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Have you been searching for the tree of life meaning? What is the Tree of Life? We’re going to talk about several accounts of this widespread mytheme because the Tree of Life is one of the most persistent icons in culture and folklore. It would be fascinating to recount how various versions of the story run parallel to each other.

The Celtic Tree of Life


The Celtic people have always had a deep connection with the Earth and nature itself. They viewed nature not as just a source of resources, but as a part of life, and a means of reconnecting with deities and ancestors. Nature was more than just rivers, trees, and animals that can be hunted. It was much bigger than that, and this is resplendent in the story of the Celtic tree of life.

The Celtic people had a deep and profound relationship with nature and trees, specifically, because they believed that life would be so much harder without trees. Trees provided everything from materials for housing to firewood.

When they cleared land for agriculture and other purposes, they would often leave one tree in the location. This tree would represent the ancient Tree of Life, the one that took care of Earth. The Celtic people also believed the Tree of Life had special powers that nurtured and rendered life possible.

This applies to all forms of life, not just human life. In times of war, they believed that sacred trees also had a bearing on whether or not a warring group will succeed, and therefore, if you cut down the sacred tree of another tribe, that tribe will lose and will eventually lose their capacity to prosper. If there ever were a holy icon before Christianity, it would be the Tree of Life.

While the deep reverence for trees has transformed in more modern times, you will still see ribbons tied to individual trees when you travel through the Irish country. These ribbons signify that the marked trees are “wishing trees” or “fairy trees.”

People mark these trees with ribbons because they wish for their wishes, prayers, and supplications to come true. The logic is a lot like throwing a coin down a wishing well, to commune with the spirits and the world beyond ours.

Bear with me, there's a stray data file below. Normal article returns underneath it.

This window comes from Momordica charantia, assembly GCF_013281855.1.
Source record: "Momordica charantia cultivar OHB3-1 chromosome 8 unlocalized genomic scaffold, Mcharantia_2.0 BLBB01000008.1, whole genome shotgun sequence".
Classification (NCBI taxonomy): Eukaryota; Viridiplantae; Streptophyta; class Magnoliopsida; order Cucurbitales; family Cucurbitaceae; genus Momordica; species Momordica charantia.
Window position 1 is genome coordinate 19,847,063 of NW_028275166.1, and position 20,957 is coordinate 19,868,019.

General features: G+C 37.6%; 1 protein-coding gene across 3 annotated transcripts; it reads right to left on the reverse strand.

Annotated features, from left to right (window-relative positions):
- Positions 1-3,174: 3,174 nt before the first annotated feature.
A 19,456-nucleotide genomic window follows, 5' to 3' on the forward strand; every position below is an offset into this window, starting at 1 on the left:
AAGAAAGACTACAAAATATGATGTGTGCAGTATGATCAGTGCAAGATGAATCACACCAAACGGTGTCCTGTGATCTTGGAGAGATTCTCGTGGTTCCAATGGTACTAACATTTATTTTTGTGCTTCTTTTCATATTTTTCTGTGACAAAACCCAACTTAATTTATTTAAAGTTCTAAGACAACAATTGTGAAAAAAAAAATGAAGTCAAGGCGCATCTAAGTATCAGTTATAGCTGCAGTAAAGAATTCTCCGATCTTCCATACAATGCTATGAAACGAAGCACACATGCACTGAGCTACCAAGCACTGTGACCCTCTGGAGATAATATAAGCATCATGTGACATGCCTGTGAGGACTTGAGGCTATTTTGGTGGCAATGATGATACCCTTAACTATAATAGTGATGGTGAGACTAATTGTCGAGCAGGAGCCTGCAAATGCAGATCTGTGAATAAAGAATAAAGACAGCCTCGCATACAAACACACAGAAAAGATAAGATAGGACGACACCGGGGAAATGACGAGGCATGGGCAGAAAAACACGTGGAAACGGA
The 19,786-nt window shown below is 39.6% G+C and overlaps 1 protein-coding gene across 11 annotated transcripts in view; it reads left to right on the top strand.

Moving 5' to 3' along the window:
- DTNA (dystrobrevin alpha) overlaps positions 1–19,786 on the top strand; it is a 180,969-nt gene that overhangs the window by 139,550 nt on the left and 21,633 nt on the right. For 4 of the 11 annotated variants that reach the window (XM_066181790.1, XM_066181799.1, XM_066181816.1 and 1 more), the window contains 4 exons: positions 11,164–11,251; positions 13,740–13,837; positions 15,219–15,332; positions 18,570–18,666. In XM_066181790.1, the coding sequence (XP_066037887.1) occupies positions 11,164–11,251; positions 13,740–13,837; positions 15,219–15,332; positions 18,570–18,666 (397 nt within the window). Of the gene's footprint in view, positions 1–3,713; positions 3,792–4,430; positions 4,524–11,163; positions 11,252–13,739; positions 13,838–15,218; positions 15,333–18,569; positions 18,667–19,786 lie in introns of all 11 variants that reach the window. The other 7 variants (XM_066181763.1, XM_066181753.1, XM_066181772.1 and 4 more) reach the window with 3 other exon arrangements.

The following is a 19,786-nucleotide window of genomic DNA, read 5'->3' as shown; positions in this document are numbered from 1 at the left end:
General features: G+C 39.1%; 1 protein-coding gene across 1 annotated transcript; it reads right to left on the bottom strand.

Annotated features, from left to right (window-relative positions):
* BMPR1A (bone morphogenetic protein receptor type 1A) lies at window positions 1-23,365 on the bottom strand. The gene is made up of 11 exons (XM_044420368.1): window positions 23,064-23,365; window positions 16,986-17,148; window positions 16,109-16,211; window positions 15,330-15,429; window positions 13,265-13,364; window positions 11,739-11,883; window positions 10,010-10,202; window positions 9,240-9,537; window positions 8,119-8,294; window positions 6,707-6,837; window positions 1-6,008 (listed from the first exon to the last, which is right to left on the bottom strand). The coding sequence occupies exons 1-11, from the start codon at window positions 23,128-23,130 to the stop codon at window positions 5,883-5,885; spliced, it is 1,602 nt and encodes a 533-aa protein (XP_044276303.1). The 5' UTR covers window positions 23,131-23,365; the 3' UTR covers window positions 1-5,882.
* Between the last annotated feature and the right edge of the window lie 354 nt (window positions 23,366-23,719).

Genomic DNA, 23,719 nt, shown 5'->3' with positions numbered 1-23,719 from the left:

The Tree of Life in Christianity and Jewish Religion

The Tree of Life is omnipresent in the Bible. In Genesis, it was represented by the Tree of Wisdom, where Eve got the forbidden fruit.

In the Book of Revelation, it is said that the Christian Tree of Life is currently located in heaven or Paradise. After the final judgment, where all life on Earth will be placed in a final test, it is stated in the Bible that the Tree of Life will be transplanted to the New Earth.

The New Earth will be the purest incarnation of life on Earth, where it is believed that all sins are finally cleansed, and God has rendered absolute judgment.

Based on the lore of Christianity, it appears that the Tree of Life was the source of life on Earth. It acted as a central point. Adam and Eve were ejected from Paradise because they defied God. The original sin expelled them from the state of grace that God wanted all people to be in.

What about Judaism?

The Jewish people, too, had their knowledge of the Tree of Life. According to Jewish texts, Adam and Even partook of the fruit of the Tree of Knowledge, which taught people the difference between good and evil. T

o prevent this from happening again, God placed two angels with fiery swords to protect the tree at all costs. It should be remembered that Judaism and Christianity share many common beliefs and religious texts, too.

The Tree of Life is also depicted as a system of different nodes that formed the Kabbalah. The Kabbalah is the center point of Judaic mystical tradition. It has a total of ten nodes with twenty-two different lines connecting the various nodes of the Tree of Life.

The nodes represent mythologies and mystic traditions, including lore about angels and other spiritual entities. The Judaic representation of the Tree of Life is similar to what the Celtic people believed; only this time, there was an actual diagram and a lot more documentation about what the Jews believed in. It is said that the Kabbalah’s content can be traced back to the ninth century, to the Assyrians.

The Tree of Life in Ancient History

baobao tree of life

Baobao tree, aka Tree of Life, in Madagascar

In ancient Mesoamerica, there exists a concept of the Tree of Life that is so expansive that you think a most excellent fantasy writer crafted it. It is said in this tradition that the Tree of Life was the axis Mundi of the world, and it went in four directions.

The Tree of Life connected the Earth with the underworld and the world of the sky. All three worlds are interconnected and are functioning in balance, with the Tree of Life at the center of it all.

Tree of Life: Biology

Science also believes in a “tree of life,” but differently. Charles Darwin believed that we originated from primary species that roamed the planet millions of years ago. However, his theory was mainly based on empirical observations only, and conscientious recording. Darwin did not have access to genomic sequencing of animal and bacterial DNA. More recent discoveries have rocked the theory of the “tree of life” even more because a third, previously unknown kingdom is now being studied more thoroughly.

Before, it was believed that there were bacteria and everything else separated from bacteria. The new kingdom called archaea. Many members of this newly formed kingdom of life are extremophiles that lived in the most inhospitable environments known to man. It is believed that they were not specifically bacteria, but rather, were life forms that had structures similar to plants and animals we know now.

FURTHER READING: There are even Pokemon and Disney version of Tree of Life